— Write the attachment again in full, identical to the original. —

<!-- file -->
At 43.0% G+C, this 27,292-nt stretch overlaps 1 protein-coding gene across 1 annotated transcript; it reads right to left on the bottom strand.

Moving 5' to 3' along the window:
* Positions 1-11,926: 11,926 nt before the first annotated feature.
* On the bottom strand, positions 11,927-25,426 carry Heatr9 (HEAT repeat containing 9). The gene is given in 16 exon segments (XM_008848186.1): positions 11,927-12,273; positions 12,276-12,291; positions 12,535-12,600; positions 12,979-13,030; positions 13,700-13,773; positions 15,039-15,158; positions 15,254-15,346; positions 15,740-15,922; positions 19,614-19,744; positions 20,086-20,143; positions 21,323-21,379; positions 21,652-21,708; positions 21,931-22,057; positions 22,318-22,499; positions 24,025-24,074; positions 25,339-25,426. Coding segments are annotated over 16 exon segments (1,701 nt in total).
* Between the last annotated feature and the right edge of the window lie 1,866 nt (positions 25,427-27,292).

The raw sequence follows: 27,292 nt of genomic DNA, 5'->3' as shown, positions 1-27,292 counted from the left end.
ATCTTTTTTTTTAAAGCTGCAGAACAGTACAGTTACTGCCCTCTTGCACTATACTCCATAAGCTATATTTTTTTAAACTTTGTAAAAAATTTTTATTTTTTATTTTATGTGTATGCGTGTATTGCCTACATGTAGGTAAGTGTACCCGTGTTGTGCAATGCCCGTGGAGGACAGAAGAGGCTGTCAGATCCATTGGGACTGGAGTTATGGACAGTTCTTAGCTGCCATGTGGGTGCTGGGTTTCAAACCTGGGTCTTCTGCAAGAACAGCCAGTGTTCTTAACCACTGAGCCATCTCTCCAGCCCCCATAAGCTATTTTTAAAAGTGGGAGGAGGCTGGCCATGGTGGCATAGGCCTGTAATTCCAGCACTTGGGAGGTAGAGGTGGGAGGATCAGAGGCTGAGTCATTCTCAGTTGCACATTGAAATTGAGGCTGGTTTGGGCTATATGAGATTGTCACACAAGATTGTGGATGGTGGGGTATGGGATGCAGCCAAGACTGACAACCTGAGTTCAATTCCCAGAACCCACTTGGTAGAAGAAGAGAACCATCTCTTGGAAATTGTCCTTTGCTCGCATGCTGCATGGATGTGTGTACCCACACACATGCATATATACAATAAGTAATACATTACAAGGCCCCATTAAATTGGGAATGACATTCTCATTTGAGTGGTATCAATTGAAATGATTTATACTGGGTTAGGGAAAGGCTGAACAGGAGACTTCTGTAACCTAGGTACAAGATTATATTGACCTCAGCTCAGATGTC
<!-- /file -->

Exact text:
At 43.0% G+C, this 27,292-nt stretch overlaps 1 protein-coding gene across 1 annotated transcript; it reads right to left on the bottom strand.

Moving 5' to 3' along the window:
* Positions 1-11,926: 11,926 nt before the first annotated feature.
* On the bottom strand, positions 11,927-25,426 carry Heatr9 (HEAT repeat containing 9). The gene is given in 16 exon segments (XM_008848186.1): positions 11,927-12,273; positions 12,276-12,291; positions 12,535-12,600; positions 12,979-13,030; positions 13,700-13,773; positions 15,039-15,158; positions 15,254-15,346; positions 15,740-15,922; positions 19,614-19,744; positions 20,086-20,143; positions 21,323-21,379; positions 21,652-21,708; positions 21,931-22,057; positions 22,318-22,499; positions 24,025-24,074; positions 25,339-25,426. Coding segments are annotated over 16 exon segments (1,701 nt in total).
* Between the last annotated feature and the right edge of the window lie 1,866 nt (positions 25,427-27,292).

The raw sequence follows: 27,292 nt of genomic DNA, 5'->3' as shown, positions 1-27,292 counted from the left end.
ATCTTTTTTTTTAAAGCTGCAGAACAGTACAGTTACTGCCCTCTTGCACTATACTCCATAAGCTATATTTTTTTAAACTTTGTAAAAAATTTTTATTTTTTATTTTATGTGTATGCGTGTATTGCCTACATGTAGGTAAGTGTACCCGTGTTGTGCAATGCCCGTGGAGGACAGAAGAGGCTGTCAGATCCATTGGGACTGGAGTTATGGACAGTTCTTAGCTGCCATGTGGGTGCTGGGTTTCAAACCTGGGTCTTCTGCAAGAACAGCCAGTGTTCTTAACCACTGAGCCATCTCTCCAGCCCCCATAAGCTATTTTTAAAAGTGGGAGGAGGCTGGCCATGGTGGCATAGGCCTGTAATTCCAGCACTTGGGAGGTAGAGGTGGGAGGATCAGAGGCTGAGTCATTCTCAGTTGCACATTGAAATTGAGGCTGGTTTGGGCTATATGAGATTGTCACACAAGATTGTGGATGGTGGGGTATGGGATGCAGCCAAGACTGACAACCTGAGTTCAATTCCCAGAACCCACTTGGTAGAAGAAGAGAACCATCTCTTGGAAATTGTCCTTTGCTCGCATGCTGCATGGATGTGTGTACCCACACACATGCATATATACAATAAGTAATACATTACAAGGCCCCATTAAATTGGGAATGACATTCTCATTTGAGTGGTATCAATTGAAATGATTTATACTGGGTTAGGGAAAGGCTGAACAGGAGACTTCTGTAACCTAGGTACAAGATTATATTGACCTCAGCTCAGATGTC